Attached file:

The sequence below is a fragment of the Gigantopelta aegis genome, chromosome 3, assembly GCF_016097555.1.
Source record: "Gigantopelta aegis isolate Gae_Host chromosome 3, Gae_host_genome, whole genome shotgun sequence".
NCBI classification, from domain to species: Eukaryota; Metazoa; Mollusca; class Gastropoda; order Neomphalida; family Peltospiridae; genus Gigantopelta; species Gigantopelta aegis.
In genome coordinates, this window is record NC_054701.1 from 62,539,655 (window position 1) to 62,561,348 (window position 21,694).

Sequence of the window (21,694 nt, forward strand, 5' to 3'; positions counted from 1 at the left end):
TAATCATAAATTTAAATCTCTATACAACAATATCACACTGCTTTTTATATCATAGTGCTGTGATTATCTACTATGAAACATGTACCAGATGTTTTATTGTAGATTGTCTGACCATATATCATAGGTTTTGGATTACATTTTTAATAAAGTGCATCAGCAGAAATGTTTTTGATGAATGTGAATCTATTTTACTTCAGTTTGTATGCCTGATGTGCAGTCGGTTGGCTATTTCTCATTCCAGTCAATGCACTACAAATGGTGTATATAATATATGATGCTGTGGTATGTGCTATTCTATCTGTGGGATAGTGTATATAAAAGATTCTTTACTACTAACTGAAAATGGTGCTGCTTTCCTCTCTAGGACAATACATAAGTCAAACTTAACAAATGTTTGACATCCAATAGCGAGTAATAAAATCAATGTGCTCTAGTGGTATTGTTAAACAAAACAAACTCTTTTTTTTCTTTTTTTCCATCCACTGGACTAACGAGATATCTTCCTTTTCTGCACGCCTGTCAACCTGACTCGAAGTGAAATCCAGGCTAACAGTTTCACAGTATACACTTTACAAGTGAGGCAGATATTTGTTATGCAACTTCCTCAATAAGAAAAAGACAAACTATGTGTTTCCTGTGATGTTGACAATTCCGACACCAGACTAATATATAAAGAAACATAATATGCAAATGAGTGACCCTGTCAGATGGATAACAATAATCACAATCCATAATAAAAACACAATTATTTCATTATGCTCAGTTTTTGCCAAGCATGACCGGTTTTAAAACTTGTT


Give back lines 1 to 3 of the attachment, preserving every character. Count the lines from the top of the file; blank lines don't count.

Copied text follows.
The sequence below is a fragment of the Gigantopelta aegis genome, chromosome 3, assembly GCF_016097555.1.
Source record: "Gigantopelta aegis isolate Gae_Host chromosome 3, Gae_host_genome, whole genome shotgun sequence".
NCBI classification, from domain to species: Eukaryota; Metazoa; Mollusca; class Gastropoda; order Neomphalida; family Peltospiridae; genus Gigantopelta; species Gigantopelta aegis.